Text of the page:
Early 19th Century Pair of George III Irish Waterford large oval mirrors. The oval plates within frames of alternating faceted blue and clear lead glass squares, circa 1800.
Ireland has an incredibly rich history of the glass making tradition which began to flourish within the 17th Century and during the course of the 18th Century, the world would see Ireland firmly positioned as a leading centre for the highly skilled production of glass. In 1780, the government granted Ireland free trade in glass without taxation, this coupled with the establishment of the Waterford Glasshouse in 1783 by George and William Penrose and their practice of a new method of glassmaking, flint glass manufacture, lead Ireland directly to the ‘Golden Age of Irish Glass’.
The ‘Waterford Irish Mirror’ is perhaps one of the rarest examples of Irish Waterford glass dating from the 18th and 19th Centuries. The essential character of the mirrors lies within the formation of the frames constructed of rectangular, faceted glass, the ‘jewels’ are silver lined on the reverse and laid side-by-side. Outlining the frame and holding the ‘jewels’ in place is a continuous copper bezel, the dark blue ‘jewels’ are normally arranged to alternate with clear lead glass or white opal, the latter sometimes grooved on the back, these groves or flutes are then gilded, the rarity of the Irish Waterford mirror has led to its inclusion in the canon of Irish glassmaking.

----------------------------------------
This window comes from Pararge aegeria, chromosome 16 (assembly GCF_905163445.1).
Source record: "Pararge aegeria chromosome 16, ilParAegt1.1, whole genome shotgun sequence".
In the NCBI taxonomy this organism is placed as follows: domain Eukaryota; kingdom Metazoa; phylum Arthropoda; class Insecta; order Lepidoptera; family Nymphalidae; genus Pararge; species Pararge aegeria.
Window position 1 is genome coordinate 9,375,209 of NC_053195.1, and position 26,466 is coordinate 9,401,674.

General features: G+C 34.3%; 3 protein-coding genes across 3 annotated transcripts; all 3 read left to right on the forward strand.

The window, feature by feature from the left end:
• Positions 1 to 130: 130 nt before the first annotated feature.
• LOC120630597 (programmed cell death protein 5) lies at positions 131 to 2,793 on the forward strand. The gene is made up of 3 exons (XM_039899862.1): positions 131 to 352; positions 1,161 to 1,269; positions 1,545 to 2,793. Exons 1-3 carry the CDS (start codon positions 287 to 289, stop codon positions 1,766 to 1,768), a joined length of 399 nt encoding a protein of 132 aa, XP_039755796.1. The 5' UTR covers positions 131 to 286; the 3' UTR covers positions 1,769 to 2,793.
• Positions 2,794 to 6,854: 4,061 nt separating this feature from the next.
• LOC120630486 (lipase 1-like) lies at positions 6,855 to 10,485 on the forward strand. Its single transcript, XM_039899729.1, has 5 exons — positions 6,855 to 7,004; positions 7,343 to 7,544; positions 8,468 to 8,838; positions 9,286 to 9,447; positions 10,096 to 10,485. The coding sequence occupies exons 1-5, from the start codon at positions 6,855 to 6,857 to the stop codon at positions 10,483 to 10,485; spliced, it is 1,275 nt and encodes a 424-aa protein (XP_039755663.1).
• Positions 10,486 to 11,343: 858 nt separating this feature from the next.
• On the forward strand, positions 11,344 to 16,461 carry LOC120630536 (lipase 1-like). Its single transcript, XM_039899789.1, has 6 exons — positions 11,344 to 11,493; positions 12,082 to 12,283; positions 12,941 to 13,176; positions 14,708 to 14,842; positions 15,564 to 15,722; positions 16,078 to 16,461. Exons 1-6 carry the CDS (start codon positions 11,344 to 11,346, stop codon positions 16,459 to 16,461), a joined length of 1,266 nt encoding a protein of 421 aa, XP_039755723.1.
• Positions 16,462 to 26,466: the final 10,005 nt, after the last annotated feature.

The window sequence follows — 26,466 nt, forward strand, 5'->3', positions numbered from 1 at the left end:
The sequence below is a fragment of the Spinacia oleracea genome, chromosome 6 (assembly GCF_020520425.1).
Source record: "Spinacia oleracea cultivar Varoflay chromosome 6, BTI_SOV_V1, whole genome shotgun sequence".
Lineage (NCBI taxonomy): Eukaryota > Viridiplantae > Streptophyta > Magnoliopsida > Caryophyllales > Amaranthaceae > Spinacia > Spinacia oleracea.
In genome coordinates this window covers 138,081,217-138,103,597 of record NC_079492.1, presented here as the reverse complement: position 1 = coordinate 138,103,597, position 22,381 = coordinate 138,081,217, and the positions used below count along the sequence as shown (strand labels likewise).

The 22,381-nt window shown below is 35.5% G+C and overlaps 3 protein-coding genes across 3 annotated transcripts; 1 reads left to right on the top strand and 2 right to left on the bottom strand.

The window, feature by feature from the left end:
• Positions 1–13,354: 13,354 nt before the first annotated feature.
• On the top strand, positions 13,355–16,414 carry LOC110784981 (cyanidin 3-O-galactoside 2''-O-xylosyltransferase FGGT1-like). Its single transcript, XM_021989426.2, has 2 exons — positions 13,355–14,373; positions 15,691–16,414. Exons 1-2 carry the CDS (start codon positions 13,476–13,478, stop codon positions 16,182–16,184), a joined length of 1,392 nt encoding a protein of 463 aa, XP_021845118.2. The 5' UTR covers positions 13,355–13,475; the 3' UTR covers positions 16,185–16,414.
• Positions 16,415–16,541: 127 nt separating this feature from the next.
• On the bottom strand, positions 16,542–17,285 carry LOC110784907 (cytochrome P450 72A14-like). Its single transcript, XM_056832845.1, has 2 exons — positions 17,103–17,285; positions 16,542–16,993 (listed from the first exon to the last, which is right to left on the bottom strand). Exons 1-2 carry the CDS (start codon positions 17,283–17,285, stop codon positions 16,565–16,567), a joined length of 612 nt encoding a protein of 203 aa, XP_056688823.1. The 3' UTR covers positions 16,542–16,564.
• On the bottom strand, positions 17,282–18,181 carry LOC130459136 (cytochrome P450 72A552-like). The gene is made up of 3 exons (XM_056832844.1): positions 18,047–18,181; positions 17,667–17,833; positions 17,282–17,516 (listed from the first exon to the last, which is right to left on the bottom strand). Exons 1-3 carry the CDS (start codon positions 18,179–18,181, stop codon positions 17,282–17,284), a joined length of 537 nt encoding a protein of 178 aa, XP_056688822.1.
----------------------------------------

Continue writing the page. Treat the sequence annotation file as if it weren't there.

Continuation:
Irish Waterford mirrors were often commissioned specifically, with some commissions in conjunction with a small chandelier hanging to the front in the Neoclassical taste. This alluring invention was perhaps evolved in order to maximise the reflection of light with a view to doubling the light source, the mirrors would also assist in reflecting the light from a centrally hung chandelier.
This rare pair of early 19th Century Irish mirrors were perhaps situated at either end of a great Neoclassical room balancing the interior whilst reflecting the light from a centrally hung chandelier. It has been documented that in the 18th Century, Irish Waterford chandeliers were in situ in many impressive examples of Irish architecture such as the Powerscourt Townhouse, the National Museum of Ireland, Capoquin House, Waterford, the Houses of Parliament on College Green and the Bishops Palace in Waterford.
It is highly likely that this pair were privately commissioned for a great Georgian Neoclassical interior, utilizing paired decorative accents of classic furniture and art within the design of a room introduces an elegant uniformity. The proportions of the space immediately become harmonious, ordered and aesthetically pleasing, adhering to the Neoclassical characteristics of linearity, lightness and proportion, in essence enhancing the entire symmetry of a room.
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